Amid patriotism, Veterans Day events evoke struggles of hunger, joblessness

Tribune reporters

Steven Arnold normally skips formal Veterans Day ceremonies, preferring to stay out of the spotlight. But the Chicagoan, who served as a Marine in Japan in the early 1980s and has a son who recently returned from a tour in Afghanistan, said he was glad to be at the Soldier Field tribute Monday.

"It's something everyone should do, at least once in their life," he said.

About 300 veterans and their families attended the ceremony, held in front of the stadium's statue of a World War I infantryman, the doughboy. They stood, saluting, as the ceremony ended with a 21-gun salute and a military band played.

Afterward, families took pictures by a wreath adorned with red, white and blue flowers that was placed in front of the statue and an American flag.

But Arnold also said he was dismayed to hear how many veterans struggled with homelessness, unemployment and lasting physical and mental wounds.

"That's something that just shouldn't be, not in this country," Arnold said.

At the ceremony, Gen. Robert Cone, Sen. Dick Durbin, Mayor Rahm Emanuel and Ald. James Balcer, 11th, a Marine Corps veteran, thanked the veterans for their service overseas but also called attention to the challenges they face coming home.

"If you fought for your homeland, you should never struggle to find a home," Emanuel said. "If you risked your life, you should never struggle to find a livelihood."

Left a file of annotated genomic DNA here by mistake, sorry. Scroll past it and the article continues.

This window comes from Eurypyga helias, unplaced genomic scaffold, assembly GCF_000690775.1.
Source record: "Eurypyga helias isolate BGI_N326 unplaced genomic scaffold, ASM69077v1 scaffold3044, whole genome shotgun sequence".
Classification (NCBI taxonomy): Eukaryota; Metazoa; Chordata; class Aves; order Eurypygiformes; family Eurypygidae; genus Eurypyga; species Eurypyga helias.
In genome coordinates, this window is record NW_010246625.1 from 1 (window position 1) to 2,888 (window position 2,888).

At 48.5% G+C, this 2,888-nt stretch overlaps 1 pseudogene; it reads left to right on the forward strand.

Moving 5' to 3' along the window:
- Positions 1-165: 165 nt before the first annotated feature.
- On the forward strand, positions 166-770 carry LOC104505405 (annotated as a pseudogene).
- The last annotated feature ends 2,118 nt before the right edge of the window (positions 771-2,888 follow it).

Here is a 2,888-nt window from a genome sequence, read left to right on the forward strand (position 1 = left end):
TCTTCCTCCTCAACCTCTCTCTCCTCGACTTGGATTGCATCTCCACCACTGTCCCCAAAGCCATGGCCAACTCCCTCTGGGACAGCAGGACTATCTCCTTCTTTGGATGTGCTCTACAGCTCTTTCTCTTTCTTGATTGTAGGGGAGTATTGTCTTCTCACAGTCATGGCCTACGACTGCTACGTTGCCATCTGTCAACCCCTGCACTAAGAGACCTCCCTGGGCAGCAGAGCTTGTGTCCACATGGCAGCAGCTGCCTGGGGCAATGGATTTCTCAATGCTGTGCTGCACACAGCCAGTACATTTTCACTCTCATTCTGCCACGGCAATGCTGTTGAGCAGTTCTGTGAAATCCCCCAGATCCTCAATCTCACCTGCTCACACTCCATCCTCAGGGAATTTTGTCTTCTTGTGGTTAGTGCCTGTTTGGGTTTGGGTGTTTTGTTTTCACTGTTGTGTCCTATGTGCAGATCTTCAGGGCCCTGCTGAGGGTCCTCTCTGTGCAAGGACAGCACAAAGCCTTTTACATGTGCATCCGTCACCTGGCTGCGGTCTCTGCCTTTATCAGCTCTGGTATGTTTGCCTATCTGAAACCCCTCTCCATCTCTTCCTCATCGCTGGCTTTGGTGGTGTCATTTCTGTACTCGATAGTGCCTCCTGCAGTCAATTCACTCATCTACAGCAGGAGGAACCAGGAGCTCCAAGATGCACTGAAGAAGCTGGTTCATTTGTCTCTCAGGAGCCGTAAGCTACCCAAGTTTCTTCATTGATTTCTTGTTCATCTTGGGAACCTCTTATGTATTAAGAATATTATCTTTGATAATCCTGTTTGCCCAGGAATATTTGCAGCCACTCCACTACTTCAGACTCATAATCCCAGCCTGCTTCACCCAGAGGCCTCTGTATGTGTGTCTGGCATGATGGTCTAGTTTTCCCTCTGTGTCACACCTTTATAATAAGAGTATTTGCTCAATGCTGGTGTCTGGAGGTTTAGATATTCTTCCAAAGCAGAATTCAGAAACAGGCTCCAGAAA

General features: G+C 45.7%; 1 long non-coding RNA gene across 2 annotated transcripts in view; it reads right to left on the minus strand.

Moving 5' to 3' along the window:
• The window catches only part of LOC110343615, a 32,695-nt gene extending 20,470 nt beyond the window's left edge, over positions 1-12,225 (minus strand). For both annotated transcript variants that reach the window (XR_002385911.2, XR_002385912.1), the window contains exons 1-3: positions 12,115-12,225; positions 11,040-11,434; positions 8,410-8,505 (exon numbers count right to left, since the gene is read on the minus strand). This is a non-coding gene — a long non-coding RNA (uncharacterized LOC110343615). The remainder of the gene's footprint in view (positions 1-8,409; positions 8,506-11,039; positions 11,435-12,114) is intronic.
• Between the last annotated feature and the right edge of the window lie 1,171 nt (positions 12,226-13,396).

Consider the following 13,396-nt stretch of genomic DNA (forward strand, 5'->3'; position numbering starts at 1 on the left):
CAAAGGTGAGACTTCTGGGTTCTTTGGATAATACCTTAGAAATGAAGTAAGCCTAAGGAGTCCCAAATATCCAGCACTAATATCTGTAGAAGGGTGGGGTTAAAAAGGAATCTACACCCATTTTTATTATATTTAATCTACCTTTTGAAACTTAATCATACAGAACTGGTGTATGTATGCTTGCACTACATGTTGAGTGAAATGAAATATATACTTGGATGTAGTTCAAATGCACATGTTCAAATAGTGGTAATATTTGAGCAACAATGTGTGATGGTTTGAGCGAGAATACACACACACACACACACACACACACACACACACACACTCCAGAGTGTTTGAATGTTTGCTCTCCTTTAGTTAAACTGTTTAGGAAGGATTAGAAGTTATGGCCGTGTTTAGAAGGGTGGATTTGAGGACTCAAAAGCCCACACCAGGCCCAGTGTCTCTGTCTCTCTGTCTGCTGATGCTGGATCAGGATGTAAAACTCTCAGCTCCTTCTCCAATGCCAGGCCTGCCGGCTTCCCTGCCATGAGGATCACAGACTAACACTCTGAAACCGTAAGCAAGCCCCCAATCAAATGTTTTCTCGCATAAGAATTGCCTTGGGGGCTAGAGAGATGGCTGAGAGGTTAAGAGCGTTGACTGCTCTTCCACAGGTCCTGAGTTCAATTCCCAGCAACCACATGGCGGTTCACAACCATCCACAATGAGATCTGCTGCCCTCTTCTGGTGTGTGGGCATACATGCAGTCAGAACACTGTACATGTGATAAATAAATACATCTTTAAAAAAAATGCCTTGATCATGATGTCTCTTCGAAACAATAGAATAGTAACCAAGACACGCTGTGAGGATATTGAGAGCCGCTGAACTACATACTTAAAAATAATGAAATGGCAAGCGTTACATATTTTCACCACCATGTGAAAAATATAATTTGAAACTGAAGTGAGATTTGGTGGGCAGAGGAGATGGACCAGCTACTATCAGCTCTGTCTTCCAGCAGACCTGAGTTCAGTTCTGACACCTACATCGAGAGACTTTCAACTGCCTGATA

But advocates point to large numbers of veterans who are struggling economically. About 7 percent of the 76,000 Illinois veterans who deployed after 2001 live below the poverty line and about 12 percent are considered low-income, according to a 2012 report by the Social Impact Research Center, the research arm of the nonprofit Heartland Alliance.

A new food pantry for veterans opened Monday to provide a little help. At the Jesse Brown VA Medical Center in the West Loop, more than 150 military veterans lined up in the afternoon to get free bags of potatoes, onions and fruit and boxes of macaroni and canned goods.

At an opening ceremony, U.S. Rep. Tammy Duckworth said she knows the struggles of veterans all too well. Her father served in three wars, she said, yet lost their family home to foreclosure and struggled to feed the family using food stamps.

"I'm so proud of what we're doing today," Duckworth said before helping distribute food. "But I'm also sad. I'm sad that veterans have need for a food pantry."

The pantry is on the second floor of the Damen Pavilion. Food will be distributed to veterans Tuesdays from 11 a.m. to 1 p.m. until fall next year, officials said. The pantry is expected to serve at least 150 people a week.

On Monday, the veterans at the pantry waited for hours to get a box of groceries.

Robert Wilson, 54, said he learned about the pantry last week while being treated at the hospital. On Monday he traveled from Gary.

"When you're serving, it's easy to get people to help you," said Wilson, who said he was in the Army in the late 1970s. "But when you're out, there aren't many open hands."

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